The program results in substantial costs being imposed on municipalities during an especially difficult financial period. DEP has indicated a willingness to work with local government to implement the new program. But there is always the very real threat of enforcement actions for those that fail to comply. Additional information regarding these detailed regulations is available on the DEP's Web site, www.state.nj.us/dep/.
Governmentally owned utility systems are required to comply with a broad range of environmental requirements. As municipal officials responsible for the operation of sewerage systems can attest, the failure to adhere to these standards subjects the owner to serious penalties and other potential liabilities. See, e.g., the Clean Water Enforcement Act, N.J.S.A. 58:10A-10.1 et seq., which has resulted in the assessment of huge mandatory minimum penalties for paperwork and relatively minor violations.

                                                      Land Use Regulatory Process

The land use process and the achievement of environmental objectives are inextricably intertwined. This interdependent relationship is recognized in the Municipal Land Use Law's statement of purposes. See N.J.S.A. 40:55D-1 et seq.

Local governments are encouraged to utilize the planning and zoning process in a manner that protects environmental resources and enhances the quality of life. Land use decisions must be made in a comprehensive manner in accordance with the master plan and development regulations. But municipalities have been cautioned against making these rulings in an ad hoc fashion or in the absence of articulated standards. See, e.g., Pizzo Mantin Group v. Township of Randolph, 137 N.J. 216, 229 (1994).
More than 200 municipalities have established environmental commissions to assist the local land use bodies and other local agencies. See N.J.S.A. 40:56A-1 et seq. The purpose of the commission is the protection, development and use of natural resources in the municipality. To facilitate its role in the land use process, one of the commission members also serves as a member of the planning board.

A challenge that has emerged in the land use context is the need to sort out substantial environmental concerns from the desire of some to create virtual islands of exclusivity. While it is sometimes difficult to make this distinction, the potential for the misuse of environmental data in this manner needs to be recognized and resisted.

Another technique that has been used successfully to protect environmental resources is the outright purchase of land, or interests in land, for public open space conservation and recreation purposes. To facilitate these efforts, many municipalities have been active participants in the state Green Acres Program that directly provides funding assistance for open space acquisition and development. Green Acres funds have been supplemented by local open space tax levies approved by voters throughout the state. See N.J.S.A. 40:12-15.7.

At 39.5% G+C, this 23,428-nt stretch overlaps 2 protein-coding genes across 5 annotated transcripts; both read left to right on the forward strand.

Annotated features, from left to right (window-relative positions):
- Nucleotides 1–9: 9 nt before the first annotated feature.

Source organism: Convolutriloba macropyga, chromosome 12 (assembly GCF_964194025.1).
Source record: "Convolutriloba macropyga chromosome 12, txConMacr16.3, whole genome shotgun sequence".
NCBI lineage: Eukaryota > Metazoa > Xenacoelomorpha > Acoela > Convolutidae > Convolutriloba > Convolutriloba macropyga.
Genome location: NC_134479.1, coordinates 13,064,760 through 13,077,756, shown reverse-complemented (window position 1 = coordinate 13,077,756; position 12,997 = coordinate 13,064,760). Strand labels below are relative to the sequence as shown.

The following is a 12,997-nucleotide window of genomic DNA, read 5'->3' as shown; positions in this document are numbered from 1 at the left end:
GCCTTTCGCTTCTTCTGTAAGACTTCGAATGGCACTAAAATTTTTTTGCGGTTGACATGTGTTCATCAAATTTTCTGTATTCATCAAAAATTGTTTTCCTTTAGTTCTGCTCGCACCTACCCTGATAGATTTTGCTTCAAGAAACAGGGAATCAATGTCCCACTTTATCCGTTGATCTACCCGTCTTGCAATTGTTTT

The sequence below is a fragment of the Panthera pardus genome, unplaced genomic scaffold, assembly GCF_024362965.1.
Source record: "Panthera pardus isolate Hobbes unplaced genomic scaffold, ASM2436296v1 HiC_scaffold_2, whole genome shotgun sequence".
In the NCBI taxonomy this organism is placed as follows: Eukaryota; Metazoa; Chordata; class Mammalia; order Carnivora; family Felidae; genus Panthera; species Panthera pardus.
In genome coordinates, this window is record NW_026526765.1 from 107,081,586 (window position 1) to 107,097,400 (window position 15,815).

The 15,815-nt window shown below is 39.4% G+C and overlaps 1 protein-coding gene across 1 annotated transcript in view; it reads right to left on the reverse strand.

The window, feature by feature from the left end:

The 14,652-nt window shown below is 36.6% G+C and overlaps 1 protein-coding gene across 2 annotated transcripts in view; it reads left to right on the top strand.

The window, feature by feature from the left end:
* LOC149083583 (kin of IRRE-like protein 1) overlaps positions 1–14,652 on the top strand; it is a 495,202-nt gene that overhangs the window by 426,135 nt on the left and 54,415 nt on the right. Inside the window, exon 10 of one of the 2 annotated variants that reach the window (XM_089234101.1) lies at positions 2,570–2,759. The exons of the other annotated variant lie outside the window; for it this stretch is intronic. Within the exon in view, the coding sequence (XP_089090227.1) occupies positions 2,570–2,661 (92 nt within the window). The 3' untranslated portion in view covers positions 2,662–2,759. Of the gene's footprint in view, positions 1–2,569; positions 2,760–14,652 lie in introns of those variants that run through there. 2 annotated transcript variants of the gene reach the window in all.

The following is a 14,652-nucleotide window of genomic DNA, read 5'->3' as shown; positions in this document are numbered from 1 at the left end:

When acquiring property, whether for open space, new or expanded operations or in connection with the redevelopment process, to avoid unexpected consequences, it is essential to undertake thorough pre-acquisition due diligence measures. Saving money on due diligence may result in substantially higher costs being incurred in the future.

                                                 Assuring Environmental Compliance

            Local governments may be required to screen environmental complaints since they often receive the first call when there is a suspected problem. Some of these complaints can be handled and resolved directly by local and county health officials. These generally are of a localized and comparatively minor impact. But most will be sufficiently complex to require DEP's involvement.

            The state environmental agency can be advised of environmental complaints through its Hotline, 877-WARN DEP. Due to the state agency's workload and priorities, it will often be necessary for local government to follow up on these complaints to assure that they receive prompt attention.
____________________________________
            * Lewis Goldshore, Esq., is a partner at Goldshore, Cash & Kalac of Lawrenceville.  His practice is devoted to environmental, land use and municipal law.  Mr. Goldshore serves as Environmental Counsel to the State League of Municipalities.  Goldshore and Wolf are co-authors of New Jersey Environmental Law (ICLE 2003), and Goldshore is a co-author of New Jersey Brownfields Law, published by New Jersey Law Journal Law Books.  This artic NJLM -Municipal Environmental Responsibilities
407 West State Street, Trenton, NJ 08618  (609)695-3481  NJLM logo 
William G. Dressel Jr, Executive Director - Michael J. Darcey, CAE, Asst Executive Director

Municipal Environmental Responsibilities